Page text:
I don’t know about you, but I don’t want to watch my size change. I even close my eyes while I’m on the scales at the doctor’s office and hope the nurse doesn’t say anything out loud. I seem to notice that the older the nurse, the more likely she will keep it to herself J But, back to the preschoolers that do want to know everything about their size. It matters to them in many ways.
I remember when my oldest Darling Daughter was in kindergarten, she did a measuring exercise using feet sizes. Everyone drew around a foot, measured the length, and then displayed the results all in a row.
And I’m sure mine was the biggest. Seems I started overachieving from the moment I could. J Now it’s hard to find shoes big enough in mainstream stores. <g> Not such a great thing after all.
I’m sure part of the lesson was to see first hand that everyone is different. Darling Daughter came home with, “Guess what, Mom? My feet are the biggest in the room.” I wasn’t the least surprised. (You’ll understand why when you read Caution #1 below.) And, I tried not to over-react because I didn’t want to contribute to the idea that bigger was better. However, I have to admit I was taken back when after a long pause, she added, “Even the teacher’s.”
Ha! See, told ya so!
Sometimes a preschooler’s interest in size is about what they can do – still have to sit in a high chair or reach a cookie on the counter. Sometimes it’s about power – does being bigger mean more powerful and getting my own way? Power, by the way is very, very important to children at this age. This is why superheroes, monsters, fears, and bullying are so much a part of their lives. We’ll talk more about some of that in our July 15 post.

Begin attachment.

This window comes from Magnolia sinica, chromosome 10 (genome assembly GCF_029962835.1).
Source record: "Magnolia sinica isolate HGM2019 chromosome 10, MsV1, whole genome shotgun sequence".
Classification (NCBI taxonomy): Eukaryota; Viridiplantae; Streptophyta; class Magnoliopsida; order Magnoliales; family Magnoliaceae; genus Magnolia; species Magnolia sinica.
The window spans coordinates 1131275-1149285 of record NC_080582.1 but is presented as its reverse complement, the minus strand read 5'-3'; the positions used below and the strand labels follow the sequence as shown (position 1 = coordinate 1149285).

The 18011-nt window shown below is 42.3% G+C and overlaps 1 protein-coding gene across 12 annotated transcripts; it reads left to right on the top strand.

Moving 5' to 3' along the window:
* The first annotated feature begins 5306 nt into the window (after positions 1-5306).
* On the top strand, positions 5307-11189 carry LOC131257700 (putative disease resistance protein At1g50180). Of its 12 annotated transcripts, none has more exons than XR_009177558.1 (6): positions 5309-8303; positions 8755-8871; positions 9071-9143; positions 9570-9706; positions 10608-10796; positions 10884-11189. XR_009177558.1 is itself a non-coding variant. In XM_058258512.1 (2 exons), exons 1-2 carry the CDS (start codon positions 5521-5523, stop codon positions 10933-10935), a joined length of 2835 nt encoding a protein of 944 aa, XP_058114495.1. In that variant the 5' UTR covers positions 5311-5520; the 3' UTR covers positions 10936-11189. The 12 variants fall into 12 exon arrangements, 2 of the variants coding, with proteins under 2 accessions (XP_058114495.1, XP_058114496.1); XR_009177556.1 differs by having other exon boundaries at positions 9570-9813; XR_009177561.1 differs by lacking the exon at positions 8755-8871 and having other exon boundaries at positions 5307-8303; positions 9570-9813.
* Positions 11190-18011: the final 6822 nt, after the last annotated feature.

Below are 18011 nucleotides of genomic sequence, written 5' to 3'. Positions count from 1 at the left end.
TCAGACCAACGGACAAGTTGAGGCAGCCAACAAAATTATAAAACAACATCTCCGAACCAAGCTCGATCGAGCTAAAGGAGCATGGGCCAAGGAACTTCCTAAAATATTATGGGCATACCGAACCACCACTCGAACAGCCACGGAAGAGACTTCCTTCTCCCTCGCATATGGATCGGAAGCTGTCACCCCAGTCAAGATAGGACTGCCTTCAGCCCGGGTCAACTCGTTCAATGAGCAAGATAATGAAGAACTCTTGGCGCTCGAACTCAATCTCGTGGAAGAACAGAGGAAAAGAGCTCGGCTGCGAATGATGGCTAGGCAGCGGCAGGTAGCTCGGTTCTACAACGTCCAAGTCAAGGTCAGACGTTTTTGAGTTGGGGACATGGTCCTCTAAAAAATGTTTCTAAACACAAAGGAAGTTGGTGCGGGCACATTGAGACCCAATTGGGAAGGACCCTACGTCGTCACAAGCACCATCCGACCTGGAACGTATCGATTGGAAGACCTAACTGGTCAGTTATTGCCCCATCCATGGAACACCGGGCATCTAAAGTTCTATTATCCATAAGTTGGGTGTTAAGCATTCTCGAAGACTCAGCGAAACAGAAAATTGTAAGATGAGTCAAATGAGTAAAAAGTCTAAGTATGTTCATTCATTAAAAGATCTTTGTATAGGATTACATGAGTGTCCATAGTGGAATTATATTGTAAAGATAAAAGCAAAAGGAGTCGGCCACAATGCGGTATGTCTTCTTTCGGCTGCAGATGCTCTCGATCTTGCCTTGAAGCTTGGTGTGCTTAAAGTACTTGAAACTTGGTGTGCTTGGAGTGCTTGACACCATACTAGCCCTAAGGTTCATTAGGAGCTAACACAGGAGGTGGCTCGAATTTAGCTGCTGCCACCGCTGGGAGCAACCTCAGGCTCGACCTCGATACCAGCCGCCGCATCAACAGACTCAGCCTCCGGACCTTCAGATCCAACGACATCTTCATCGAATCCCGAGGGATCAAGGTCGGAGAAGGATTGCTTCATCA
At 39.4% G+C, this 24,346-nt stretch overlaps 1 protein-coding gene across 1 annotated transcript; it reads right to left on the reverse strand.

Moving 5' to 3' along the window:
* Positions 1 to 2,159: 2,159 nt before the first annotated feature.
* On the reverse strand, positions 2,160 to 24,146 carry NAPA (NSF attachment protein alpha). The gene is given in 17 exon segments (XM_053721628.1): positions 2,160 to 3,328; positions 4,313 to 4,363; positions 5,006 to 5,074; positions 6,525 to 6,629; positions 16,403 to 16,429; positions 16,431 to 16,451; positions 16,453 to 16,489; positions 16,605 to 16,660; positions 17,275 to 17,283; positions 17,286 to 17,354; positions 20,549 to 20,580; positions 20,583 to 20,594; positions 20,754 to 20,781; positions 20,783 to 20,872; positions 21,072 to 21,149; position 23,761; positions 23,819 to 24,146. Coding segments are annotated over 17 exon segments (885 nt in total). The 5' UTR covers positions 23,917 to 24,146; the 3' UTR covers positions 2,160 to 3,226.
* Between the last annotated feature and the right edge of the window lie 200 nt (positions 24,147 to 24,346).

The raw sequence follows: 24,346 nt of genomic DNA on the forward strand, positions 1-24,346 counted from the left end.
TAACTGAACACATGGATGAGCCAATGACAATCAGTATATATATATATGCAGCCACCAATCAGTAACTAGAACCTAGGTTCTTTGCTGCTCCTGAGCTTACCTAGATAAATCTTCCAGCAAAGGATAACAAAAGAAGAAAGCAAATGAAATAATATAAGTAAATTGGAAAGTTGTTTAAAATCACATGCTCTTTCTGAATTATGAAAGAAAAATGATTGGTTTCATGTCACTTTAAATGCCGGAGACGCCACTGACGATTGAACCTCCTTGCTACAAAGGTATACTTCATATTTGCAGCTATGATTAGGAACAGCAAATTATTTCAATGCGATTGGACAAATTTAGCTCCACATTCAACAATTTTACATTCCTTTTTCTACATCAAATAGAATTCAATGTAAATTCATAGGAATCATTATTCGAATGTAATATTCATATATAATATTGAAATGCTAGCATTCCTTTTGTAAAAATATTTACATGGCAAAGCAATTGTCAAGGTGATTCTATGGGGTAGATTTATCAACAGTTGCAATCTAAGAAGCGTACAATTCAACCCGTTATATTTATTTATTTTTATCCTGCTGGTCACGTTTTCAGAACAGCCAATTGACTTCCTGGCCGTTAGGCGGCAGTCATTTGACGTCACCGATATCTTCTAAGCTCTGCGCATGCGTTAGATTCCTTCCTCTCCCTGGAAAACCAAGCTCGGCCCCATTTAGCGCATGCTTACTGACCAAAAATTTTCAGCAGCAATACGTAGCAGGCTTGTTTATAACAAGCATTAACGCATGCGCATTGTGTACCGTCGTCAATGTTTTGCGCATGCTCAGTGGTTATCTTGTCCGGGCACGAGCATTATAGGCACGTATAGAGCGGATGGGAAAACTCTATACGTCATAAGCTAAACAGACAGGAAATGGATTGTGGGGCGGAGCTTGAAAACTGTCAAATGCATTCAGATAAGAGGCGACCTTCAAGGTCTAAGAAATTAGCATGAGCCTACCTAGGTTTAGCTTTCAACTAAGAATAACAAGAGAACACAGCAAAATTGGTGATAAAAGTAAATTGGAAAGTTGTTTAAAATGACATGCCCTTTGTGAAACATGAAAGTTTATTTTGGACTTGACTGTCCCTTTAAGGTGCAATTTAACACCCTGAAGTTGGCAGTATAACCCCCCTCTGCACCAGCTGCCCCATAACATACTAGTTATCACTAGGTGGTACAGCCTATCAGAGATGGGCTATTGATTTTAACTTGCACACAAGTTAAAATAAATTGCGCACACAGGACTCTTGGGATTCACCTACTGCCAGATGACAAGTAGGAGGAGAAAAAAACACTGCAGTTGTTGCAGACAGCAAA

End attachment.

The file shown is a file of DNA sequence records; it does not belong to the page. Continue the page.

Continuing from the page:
In case some of you have ten-year-olds or so and are thinking about the bullying thing being big right now in their lives her is some food for thought. These issues come back and revisit us – often about every 6- or 7-years. That means a 10-12 year old could sound and act a lot like a preschooler. Think about it.
As a preschooler figures all this out, the question is not like on TV, “Is it bigger than a breadbox?” Rather, the preschooler compares all things to himself. “Is it bigger or smaller than me? Will it get bigger? Smaller? Stay the same? This is one reason why preschoolers really like both giant things (for example, overstuffed animals) and tiny versions of big things (for example, ponies and army men).
I think I was a giant thing “person” and yet Ezzy is most certainly a teeny-tiny thing “person.” I think I liked the giant things better – much easier to keep track of! But, I can’t count how many hours I have spent searching for (and mostly finding) little tiny itty-bitty things – gems, zinkies, dolls, doll shoes, pencils, you name it! More evidence of how children are different I guess.
This is also one reason why children at this age like to be measured and see their numbers grow on the doorjamb, wall, or special calendar chart. How they “fit” in this word is becoming more and more interesting to them.
Caution #1: We frequently think about granting privileges (crossing the street alone) or permissions (staying up late) based on a child’s size or age. This reminds me again of Darling Daughter’s kindergarten days. Before even turning five-years-old, she was as tall as most any six-year-old. Because of this “look,” when she arrived at school each morning, hall monitors would not let her in the building reserved only for kindergartners. I had to accompany her to the door to make sure she was allowed in.
Mortifying – not the mom part but the “Halt, who goes there?” part! It felt good to have mom come to my rescue.
Dr, Mom: Don’t think you ever told me that was helpful. Love hearing that it was the right thing for you at that time. Thanks for sharing.